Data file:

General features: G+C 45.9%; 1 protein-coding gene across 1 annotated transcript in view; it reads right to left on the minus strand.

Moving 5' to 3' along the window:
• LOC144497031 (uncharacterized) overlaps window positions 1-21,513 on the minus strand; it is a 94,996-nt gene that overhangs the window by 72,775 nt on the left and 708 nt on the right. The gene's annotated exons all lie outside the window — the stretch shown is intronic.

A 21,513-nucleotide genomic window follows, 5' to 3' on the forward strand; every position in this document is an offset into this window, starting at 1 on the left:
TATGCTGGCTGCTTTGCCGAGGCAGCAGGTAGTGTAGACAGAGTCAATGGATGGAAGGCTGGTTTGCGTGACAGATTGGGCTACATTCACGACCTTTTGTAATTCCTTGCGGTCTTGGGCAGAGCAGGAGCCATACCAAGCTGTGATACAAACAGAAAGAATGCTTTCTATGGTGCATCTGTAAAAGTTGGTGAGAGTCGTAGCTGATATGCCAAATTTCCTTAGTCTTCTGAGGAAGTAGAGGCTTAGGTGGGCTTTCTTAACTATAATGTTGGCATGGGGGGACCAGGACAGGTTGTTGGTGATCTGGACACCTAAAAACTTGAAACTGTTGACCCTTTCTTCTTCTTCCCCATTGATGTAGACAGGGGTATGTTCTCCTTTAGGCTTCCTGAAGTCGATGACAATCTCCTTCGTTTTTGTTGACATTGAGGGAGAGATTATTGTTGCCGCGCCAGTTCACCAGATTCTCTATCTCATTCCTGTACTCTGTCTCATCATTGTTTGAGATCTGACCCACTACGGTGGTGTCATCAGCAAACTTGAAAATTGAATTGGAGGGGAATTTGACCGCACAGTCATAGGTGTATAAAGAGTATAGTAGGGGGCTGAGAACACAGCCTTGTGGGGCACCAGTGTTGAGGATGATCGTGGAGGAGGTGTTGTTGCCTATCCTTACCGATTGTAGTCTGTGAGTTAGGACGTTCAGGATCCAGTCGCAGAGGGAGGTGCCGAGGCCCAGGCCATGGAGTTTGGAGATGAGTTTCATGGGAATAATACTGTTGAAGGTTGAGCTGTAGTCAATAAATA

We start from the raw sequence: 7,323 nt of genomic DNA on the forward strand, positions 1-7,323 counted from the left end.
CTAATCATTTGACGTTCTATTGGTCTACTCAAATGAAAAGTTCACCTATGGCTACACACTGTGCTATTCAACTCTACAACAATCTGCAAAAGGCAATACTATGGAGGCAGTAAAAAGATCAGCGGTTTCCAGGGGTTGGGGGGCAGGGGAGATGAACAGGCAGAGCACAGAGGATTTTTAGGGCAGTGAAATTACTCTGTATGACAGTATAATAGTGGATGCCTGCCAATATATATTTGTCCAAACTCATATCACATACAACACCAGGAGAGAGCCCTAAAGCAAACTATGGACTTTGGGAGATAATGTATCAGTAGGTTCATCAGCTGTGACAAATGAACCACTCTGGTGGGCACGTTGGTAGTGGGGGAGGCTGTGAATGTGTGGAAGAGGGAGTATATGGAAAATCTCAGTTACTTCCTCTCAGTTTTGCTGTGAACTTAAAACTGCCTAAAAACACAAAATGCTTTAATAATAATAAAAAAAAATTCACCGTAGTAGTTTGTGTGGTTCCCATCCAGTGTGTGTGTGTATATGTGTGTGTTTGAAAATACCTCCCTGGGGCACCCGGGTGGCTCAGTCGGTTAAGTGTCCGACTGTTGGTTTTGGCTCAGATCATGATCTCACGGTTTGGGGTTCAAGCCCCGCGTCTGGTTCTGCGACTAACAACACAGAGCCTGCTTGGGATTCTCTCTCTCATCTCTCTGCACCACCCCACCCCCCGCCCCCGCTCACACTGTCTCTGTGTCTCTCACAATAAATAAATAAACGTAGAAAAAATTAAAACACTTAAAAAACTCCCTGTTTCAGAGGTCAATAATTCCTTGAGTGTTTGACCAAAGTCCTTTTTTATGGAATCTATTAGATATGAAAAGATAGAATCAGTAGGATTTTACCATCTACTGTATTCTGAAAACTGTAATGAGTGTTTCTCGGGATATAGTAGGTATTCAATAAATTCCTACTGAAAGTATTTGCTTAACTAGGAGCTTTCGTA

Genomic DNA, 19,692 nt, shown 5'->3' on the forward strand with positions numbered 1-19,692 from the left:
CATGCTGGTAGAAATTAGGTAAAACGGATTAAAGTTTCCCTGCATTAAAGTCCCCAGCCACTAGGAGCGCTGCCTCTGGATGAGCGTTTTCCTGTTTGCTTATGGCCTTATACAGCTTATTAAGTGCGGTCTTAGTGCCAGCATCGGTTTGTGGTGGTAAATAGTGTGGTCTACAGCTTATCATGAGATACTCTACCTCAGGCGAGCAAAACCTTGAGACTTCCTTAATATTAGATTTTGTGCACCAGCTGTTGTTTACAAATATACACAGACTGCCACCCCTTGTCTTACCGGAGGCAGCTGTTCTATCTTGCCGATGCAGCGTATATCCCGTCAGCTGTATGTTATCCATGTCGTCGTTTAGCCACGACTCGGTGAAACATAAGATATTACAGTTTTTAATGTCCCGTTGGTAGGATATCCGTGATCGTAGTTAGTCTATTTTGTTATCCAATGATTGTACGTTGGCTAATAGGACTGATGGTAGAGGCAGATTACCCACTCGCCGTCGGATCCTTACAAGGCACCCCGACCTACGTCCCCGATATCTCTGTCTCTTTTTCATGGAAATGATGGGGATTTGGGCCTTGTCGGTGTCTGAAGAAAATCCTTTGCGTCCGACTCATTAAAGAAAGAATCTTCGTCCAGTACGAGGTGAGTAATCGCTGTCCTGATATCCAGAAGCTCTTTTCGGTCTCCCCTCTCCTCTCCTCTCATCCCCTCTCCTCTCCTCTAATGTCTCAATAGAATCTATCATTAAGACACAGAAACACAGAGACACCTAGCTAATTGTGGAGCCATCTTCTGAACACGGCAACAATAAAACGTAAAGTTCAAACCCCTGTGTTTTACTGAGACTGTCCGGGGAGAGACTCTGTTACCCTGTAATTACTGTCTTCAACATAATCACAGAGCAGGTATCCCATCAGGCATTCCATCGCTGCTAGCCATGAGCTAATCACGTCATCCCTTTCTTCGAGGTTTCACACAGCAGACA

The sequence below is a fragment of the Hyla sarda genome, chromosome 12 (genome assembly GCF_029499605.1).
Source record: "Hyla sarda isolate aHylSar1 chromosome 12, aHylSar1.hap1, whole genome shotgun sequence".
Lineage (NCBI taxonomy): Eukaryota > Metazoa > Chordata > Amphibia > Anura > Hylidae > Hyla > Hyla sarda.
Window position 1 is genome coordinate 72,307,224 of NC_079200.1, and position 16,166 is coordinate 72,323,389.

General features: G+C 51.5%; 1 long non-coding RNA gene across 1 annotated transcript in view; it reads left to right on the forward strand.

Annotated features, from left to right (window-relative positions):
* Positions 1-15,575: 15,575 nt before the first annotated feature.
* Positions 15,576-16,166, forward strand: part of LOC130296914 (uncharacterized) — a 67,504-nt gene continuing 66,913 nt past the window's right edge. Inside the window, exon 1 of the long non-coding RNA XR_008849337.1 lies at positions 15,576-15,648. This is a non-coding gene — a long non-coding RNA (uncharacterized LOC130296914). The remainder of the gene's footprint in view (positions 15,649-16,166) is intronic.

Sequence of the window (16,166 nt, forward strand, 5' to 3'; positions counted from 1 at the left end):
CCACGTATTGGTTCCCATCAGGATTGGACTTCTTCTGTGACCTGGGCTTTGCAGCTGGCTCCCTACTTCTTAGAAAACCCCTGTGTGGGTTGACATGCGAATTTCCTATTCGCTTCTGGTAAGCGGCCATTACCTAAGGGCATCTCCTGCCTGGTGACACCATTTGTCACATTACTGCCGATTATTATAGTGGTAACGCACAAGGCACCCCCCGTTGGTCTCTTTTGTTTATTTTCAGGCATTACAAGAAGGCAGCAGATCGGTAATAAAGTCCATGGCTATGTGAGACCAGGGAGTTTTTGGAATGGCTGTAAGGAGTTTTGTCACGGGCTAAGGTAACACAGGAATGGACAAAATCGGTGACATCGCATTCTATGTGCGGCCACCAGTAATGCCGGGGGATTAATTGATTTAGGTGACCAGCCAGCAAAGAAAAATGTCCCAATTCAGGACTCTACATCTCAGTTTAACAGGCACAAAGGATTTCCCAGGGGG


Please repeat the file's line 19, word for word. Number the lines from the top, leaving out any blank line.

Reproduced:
CCACGTATTGGTTCCCATCAGGATTGGACTTCTTCTGTGACCTGGGCTTTGCAGCTGGCTCCCTACTTCTTAGAAAACCCCTGTGTGGGTTGACATGCGAATTTCCTATTCGCTTCTGGTAAGCGGCCATTACCTAAGGGCATCTCCTGCCTGGTGACACCATTTGTCACATTACTGCCGATTATTATAGTGGTAACGCACAAGGCACCCCCCGTTGGTCTCTTTTGTTTATTTTCAGGCATTACAAGAAGGCAGCAGATCGGTAATAAAGTCCATGGCTATGTGAGACCAGGGAGTTTTTGGAATGGCTGTAAGGAGTTTTGTCACGGGCTAAGGTAACACAGGAATGGACAAAATCGGTGACATCGCATTCTATGTGCGGCCACCAGTAATGCCGGGGGATTAATTGATTTAGGTGACCAGCCAGCAAAGAAAAATGTCCCAATTCAGGACTCTACATCTCAGTTTAACAGGCACAAAGGATTTCCCAGGGGG